View Poll Results: Which system would you prefer?

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  • Demarchy

    5 27.78%
  • Representative Democracy

    9 50.00%
  • Other

    4 22.22%
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Thread: Demarchy?

  1. #11
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    Re: Demarchy?

    it wouldn't work, whats to stop the people who are randomly chosen focussing spoecificly on something that effects them, and they ignore everything else, corruption is impossible to not have, if there was no corruption, we'd all be communist.

    and on another note, did someone mention australian philosophers?
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    Last edited by spud_meister; 02-06-10 at 12:15 PM.
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  2. #12
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    Re: Demarchy?

    That's some funny ****, Spud.

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  3. #13
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    Re: Demarchy?

    Quote Originally Posted by Arch Enemy View Post
    Goshin,

    The issue that arises in your post is probably the oldest citizen to state dispute; how does one stop an official from being corrupt?

    The only cures for corruptibility is eliminating humans from being leaders, or changing your perspective of what corruption is. In one mindset corruption by the masses where the actions of the Federal Government becomes populist in nature is still corruption.

    If you are on the receiving end of corruption, as we always find corruption in terms of a payoff for someone, then you might see the Federal Government as not corrupt, but generous. Does not mean that they are, but it's a bi-directional perspective.


    You raise some excellent points. To me, the social-welfare'ism of the past few decades is a corruption of our system. To my 80yo mother, Social Security is her due, because my father "paid into the system" for nearly fifty years. To many on welfare, they probably believe it is their right to have their "basic needs" covered because of some percieved social injustice built into our society.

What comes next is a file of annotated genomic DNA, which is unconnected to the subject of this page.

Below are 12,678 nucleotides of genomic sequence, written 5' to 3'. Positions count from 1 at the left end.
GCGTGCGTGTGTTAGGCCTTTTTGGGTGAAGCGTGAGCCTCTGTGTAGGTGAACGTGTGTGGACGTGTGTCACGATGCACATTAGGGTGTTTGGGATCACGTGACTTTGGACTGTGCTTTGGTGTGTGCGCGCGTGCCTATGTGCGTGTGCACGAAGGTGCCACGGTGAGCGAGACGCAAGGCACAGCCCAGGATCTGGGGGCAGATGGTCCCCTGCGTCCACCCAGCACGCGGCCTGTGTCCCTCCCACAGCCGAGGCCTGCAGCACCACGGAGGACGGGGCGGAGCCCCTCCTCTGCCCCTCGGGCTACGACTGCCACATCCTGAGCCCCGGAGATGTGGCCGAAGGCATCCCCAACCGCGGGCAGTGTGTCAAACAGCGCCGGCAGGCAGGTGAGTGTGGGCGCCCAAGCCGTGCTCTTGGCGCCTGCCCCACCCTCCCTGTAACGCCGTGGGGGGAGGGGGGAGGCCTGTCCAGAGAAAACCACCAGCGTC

This takes us back to the issue that a law or act of government can be popular, and still be a very bad thing for the country.

    I'm tempted to define corruption as not only "any time you take money/favors/etc in return for actions against the public good", but also "any time you use the PEOPLE's tax money to buy the favor of a voting demographic."

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  4. #14
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    Re: Demarchy?

    I voted for Demarchy.

    It would not suprise me a bit if randomly selected citizens
    did much better than professional politicians, and I would
    like to see them given a chance, provided there is 100%
    rotation of office every two years or so.

    I also think it would be best not to implement it at the
    national level until several states have tried operating
    under it for a few terms first.

  5. #15
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    Re: Demarchy?

    I'd rather stick with our current system. Even if the only thing a politician is competent at is political weaseling, that still puts them above the average voter. I fear stupidity more than malice in running the government. 1 idiot in charge of foreign policy and the military can cause far more harm than 100 years of corruption.

  6. #16
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    Re: Demarchy?

    I think a better solution would be some kind of "representative technocracy." For example:

    Congress appoints a panel of 5 (or however many) experts to examine an issue and propose a solution. After the panel has been appointed, congressmen and panel members are not allowed to communicate with each other at all. The panel studies the issue, formulates their recommendations, submits them to Congress, and answers any questions or concerns that congressmen have. Congress then gives an up-or-down vote to the entire package, with no changes.

    I think this is the way the vast majority of legislation, especially at the federal level, should be done.